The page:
Skype: How the online chat revolution changed lives
It's been 10 years since Skype came on to the scene.
The internet chat service wasn't the first to allow people to make voice calls over the internet.
But by allowing the public to make computer-to-computer calls free and using peer-to-peer technology - which meant that connections improved the more people who used it - it helped popularise the concept.
Today Voip (voice over internet protocol) and video chats are something many of us take for granted. And Skype faces competition from a multitude of rivals, including Google Hangouts, Apple's Facetime, Blackberry's BBM, Tango and Viber.
But on this anniversary it's perhaps worth reflecting on the impact the technologies can have on people's lives.
Take the example of Lu Yang and Hamid Sirhan. When the London-based newlyweds decided to have a baby, Lu knew that her Chinese parents would not be able to come and visit them often.
As it turned out, her mother and father were not even able to make the journey when her daughter Yasmina was first brought home.
But video calls made it possible to introduce the baby to her grandma and grandpa in Beijing.
"We talk to them every single evening, and it is the only way for them to see their granddaughter grow," says Yang.
"They can't afford to come to London at the moment, and we can't afford to go there, either."
Yang adds that she has also used the technology for much more serious pursuits. Until recently, she worked for a London-based charity that helps persecuted freelance journalists worldwide.
"It's the only and unique way to get in touch with certain journalists from countries with repressive regimes, such as some former Soviet states," says Yang.
"They simply can get killed if they try to get in touch with us using the phone, to discuss the stories they are working on, which are usually stories about corruption and crime."
The facility has also been a boon for doctors.
For example, Dr Maneesh Batra from Seattle Children's Hospital in the US routinely calls Kiwoko Hospital in rural Uganda to offer his expertise to local doctors.
He says that using video makes it easier to explain complicated procedures than trying to do so by email or voice alone.
A team of researchers from the Massachusetts Institute of Technology in the US is trying to take this a step further with a spin-off company, iRobot.
They have developed a regulator-approved machine that glides through hospital corridors letting medics call in on patients based in other buildings. To let them do this the robot features a 15in (38cm) screen, microphone and built-in camera which connect to InTouch Health's video-conferencing system.
"There's an ageing population, especially in developed countries, there's a crisis around the cost of providing healthcare and we have robotics technology - so you put all of those things together and you come out with solutions," Jeff Beck, the firm's chief operating officer, tells the BBC.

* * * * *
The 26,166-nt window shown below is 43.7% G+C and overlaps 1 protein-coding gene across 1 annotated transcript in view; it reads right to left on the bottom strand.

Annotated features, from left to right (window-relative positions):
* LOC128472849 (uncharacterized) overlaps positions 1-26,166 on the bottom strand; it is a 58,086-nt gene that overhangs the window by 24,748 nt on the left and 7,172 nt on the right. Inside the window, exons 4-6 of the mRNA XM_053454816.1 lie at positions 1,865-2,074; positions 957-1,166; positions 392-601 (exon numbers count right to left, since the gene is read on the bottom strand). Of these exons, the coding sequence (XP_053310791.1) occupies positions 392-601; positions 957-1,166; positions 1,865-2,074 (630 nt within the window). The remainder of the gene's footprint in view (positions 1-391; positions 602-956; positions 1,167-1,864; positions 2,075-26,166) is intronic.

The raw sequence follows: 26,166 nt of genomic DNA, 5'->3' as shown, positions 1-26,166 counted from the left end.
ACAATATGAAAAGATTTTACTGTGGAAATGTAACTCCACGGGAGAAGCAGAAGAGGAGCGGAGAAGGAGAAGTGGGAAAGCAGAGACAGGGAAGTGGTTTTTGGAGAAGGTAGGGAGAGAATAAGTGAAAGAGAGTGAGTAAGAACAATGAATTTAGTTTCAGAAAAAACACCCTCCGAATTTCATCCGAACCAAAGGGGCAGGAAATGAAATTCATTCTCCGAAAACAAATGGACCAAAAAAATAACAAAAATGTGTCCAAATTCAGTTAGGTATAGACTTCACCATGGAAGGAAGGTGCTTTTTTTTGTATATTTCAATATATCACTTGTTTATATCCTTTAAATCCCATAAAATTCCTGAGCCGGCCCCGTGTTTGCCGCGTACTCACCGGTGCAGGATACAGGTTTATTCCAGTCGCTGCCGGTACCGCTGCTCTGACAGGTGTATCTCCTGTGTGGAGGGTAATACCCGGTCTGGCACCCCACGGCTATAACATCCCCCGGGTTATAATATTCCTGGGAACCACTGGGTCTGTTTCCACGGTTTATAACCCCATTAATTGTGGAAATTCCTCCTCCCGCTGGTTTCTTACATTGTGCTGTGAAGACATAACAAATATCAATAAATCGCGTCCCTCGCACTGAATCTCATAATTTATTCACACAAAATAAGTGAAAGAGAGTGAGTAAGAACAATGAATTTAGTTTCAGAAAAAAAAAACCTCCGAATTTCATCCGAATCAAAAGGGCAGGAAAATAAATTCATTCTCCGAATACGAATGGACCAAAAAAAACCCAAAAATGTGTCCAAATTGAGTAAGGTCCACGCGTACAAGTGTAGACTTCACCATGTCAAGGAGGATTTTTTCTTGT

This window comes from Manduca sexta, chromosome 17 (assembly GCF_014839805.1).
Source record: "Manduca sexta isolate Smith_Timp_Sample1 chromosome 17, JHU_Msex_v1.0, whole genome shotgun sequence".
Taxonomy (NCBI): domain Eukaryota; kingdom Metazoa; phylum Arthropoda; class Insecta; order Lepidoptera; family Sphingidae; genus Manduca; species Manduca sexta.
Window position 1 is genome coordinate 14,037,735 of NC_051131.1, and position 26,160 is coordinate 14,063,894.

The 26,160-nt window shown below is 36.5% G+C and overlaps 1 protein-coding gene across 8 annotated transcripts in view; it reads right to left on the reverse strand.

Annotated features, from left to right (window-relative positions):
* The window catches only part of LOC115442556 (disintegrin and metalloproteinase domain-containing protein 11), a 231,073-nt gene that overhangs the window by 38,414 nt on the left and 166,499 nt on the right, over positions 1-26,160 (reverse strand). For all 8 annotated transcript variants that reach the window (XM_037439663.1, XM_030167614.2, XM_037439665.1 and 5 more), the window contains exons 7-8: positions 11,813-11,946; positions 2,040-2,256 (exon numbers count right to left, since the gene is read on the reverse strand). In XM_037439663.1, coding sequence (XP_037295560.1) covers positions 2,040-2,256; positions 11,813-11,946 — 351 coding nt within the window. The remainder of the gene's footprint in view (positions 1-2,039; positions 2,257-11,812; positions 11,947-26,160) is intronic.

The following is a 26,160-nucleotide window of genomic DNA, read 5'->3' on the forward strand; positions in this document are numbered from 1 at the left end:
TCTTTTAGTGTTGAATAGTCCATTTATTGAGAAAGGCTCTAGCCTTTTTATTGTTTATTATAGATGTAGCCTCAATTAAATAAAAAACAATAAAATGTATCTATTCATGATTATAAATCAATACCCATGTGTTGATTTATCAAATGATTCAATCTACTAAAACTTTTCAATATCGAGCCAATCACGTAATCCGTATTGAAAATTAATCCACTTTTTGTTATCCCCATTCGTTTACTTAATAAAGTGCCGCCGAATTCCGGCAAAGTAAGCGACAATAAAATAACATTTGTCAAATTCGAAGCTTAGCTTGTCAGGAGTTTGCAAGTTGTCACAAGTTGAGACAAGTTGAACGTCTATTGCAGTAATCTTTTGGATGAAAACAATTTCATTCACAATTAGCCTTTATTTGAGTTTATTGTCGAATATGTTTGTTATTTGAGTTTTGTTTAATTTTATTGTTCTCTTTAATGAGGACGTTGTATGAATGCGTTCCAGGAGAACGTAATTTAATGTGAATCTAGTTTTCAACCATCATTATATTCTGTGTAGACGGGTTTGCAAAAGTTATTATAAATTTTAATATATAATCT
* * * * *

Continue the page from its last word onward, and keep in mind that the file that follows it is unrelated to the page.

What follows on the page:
Of course, older patients might feel a little less positive about the idea of their doctor "teleporting" into consultations via such machines.
Technology giant Microsoft bought Skype in 2011 for $8.5bn (£.5.5bn), and as you might expect, Microsoft's corporate vice-president for Skype, Mark Gillett, has his own favourite story about how the technology can "bridge people's lives together".
"About a year ago I saw a couple of portraits where people had hooked up their laptops to a projector and [used the software] to bring a family together," he tells the BBC.
"It was a split family in North Korea and China. They could never otherwise have been together. It was such a visual and graphic representation of the power of video to just dissolve geography."
But for all its benefits, there is also a dark side to the rise of video-conferencing tech.
Earlier this week an Australian military cadet was found guilty of using Skype to stream footage of himself having sex with a female colleague to a room of other students, without telling the victim of his plan.
The incident has prompted the government to order a review into wider allegations of sexism in the military.
There have also been numerous instances of people using such programs to persuade juveniles to strike suggestive poses and then using recordings of the footage to blackmail them into doing worse.
"The fact that people can use this type of software while making themselves difficult to trace means they that it can be abused, sometimes very badly indeed," warns John Carr, secretary of the UK's Children's Charities' Coalition on Internet Safety.
"It's why parents need to talk to their children about being careful about who they agree to speak to."
However, he adds that on a personal level video-conferencing recently came "to the rescue" of his family.
His pregnant daughter's Cambodian partner had been refused access to the UK by the immigration authorities shortly before the birth, which the parents-to-be had wanted to happen in England.
As a result he was unable to be present on the big day - but a tablet computer helped him avoid being completely shut out of the event.
"The iPad was running Skype within a minute of Ivy arriving, while she was still attached to the umbilical cord and resting on her smiling but exhausted mother's chest," Mr Carr recalls.
"Some of the first sounds Ivy heard were of her dad speaking to her in Khmer. The battle-hardened midwives all blubbed."